If you need medical treatment in Michigan, you expect that the doctor and other workers in the office or the hospital are professional in nature. However, some providers could be charged with health care fraud that could result in the practice being closed. Individuals can also commit this type of fraud, resulting in jail time or paying high fines.
One of the common types of white-collar crimes is billing for services that aren’t performed. A provider could be charged with a crime if medical statements show that procedures have been completed that really weren’t or that equipment and drugs were used for patients when the patient didn’t need them. Another way that this can occur would be if a pharmacy charges your insurance company for a certain medication and then dispenses one that’s less expensive.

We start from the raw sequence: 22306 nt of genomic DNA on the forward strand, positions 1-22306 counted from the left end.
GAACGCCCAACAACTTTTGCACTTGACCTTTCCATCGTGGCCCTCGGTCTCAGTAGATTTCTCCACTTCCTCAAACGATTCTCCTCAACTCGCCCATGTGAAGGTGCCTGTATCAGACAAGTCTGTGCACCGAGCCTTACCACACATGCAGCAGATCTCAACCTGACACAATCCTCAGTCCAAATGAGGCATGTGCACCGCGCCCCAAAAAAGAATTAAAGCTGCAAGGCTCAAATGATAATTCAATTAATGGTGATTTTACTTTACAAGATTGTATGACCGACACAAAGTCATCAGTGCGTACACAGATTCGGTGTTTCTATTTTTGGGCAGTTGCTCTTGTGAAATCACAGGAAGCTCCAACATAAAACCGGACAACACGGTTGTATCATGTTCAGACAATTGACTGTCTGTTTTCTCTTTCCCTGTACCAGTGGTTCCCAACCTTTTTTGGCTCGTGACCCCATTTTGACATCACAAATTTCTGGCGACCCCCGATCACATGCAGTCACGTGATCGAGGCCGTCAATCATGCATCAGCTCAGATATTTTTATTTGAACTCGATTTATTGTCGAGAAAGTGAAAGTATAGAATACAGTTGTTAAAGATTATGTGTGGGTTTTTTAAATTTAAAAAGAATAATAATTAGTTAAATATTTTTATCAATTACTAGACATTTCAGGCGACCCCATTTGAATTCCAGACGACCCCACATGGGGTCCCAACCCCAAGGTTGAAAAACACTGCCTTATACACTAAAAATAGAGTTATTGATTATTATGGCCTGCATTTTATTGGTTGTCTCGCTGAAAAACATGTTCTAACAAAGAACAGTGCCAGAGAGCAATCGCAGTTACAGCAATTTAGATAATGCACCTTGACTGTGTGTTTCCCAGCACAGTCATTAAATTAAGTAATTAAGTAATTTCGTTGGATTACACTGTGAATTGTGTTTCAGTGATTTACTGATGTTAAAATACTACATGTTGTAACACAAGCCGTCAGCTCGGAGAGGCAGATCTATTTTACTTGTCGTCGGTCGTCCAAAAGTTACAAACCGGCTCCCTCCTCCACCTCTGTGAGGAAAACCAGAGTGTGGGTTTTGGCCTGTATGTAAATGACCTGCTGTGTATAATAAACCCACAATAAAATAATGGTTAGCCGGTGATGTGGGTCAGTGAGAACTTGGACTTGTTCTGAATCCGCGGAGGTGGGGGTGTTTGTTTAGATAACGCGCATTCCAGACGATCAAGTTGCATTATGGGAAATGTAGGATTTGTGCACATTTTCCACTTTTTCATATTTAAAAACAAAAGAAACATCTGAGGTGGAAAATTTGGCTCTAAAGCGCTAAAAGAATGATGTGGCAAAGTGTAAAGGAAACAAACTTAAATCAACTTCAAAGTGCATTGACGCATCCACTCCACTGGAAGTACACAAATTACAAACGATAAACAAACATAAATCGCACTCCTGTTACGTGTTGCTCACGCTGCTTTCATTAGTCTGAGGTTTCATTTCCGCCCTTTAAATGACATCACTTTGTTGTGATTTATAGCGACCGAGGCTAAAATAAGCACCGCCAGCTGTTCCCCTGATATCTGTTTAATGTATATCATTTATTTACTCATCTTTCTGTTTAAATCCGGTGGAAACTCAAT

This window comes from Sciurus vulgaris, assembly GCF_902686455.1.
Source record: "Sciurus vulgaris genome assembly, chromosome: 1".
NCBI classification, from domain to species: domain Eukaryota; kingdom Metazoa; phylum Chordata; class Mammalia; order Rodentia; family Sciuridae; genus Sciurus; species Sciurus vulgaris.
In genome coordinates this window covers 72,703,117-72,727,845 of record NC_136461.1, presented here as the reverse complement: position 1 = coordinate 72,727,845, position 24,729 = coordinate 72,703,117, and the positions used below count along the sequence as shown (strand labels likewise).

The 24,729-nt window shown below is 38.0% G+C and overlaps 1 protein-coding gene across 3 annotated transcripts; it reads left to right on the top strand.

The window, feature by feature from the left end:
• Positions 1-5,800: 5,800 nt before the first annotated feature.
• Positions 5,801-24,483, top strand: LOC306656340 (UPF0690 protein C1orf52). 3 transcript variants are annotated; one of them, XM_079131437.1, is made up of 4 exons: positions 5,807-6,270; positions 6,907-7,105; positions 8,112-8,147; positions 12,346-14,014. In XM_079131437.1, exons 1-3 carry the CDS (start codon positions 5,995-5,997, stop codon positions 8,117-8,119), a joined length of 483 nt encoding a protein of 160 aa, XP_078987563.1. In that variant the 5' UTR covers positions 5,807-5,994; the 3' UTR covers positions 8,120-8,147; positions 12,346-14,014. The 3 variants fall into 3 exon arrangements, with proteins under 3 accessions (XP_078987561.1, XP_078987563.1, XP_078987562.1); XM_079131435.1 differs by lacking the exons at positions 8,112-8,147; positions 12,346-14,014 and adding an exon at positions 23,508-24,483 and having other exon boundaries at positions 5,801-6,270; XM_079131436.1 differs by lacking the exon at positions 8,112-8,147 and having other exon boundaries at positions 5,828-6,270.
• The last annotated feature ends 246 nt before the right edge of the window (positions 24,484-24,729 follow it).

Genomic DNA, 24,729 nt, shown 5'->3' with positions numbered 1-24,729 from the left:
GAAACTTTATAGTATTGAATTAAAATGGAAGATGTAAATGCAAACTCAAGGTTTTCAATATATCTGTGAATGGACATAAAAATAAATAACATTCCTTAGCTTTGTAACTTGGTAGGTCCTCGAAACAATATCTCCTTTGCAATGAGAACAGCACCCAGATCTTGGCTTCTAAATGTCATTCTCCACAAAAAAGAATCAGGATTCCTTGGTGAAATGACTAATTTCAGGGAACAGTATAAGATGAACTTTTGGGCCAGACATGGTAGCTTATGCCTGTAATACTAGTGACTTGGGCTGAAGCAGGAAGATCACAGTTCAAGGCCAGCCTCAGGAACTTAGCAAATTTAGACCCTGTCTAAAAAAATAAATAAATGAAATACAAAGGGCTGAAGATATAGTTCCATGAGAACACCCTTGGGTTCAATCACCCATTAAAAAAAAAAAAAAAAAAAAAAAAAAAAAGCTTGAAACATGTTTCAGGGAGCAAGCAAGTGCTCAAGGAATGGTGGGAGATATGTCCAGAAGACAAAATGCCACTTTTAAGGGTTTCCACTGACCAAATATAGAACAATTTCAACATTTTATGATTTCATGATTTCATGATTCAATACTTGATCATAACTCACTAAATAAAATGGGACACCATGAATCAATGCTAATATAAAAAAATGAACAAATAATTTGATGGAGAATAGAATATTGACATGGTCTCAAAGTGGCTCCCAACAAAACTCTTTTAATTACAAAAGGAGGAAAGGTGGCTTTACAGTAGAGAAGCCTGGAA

When you complete an application for health care assistance, there are certain details that you need to include. If you leave out information or give false information in order to obtain assistance, then you could be charged with a misdemeanor. Another way that you could commit this type of crime is by using someone else’s identity to get the assistance that you need. You might use a different income or even a different name on the application.
In most situations, health care fraud is punishable by fines or a jail sentence. Depending on the circumstances, this type of fraud could lead to federal charges, which usually result in spending up to 10 years in prison. If the fraud results in an injury, then you or the provider could be sentenced to spend up to 20 years in prison. Fines could range from $10,000 to $50,000 or higher depending on the details of the case.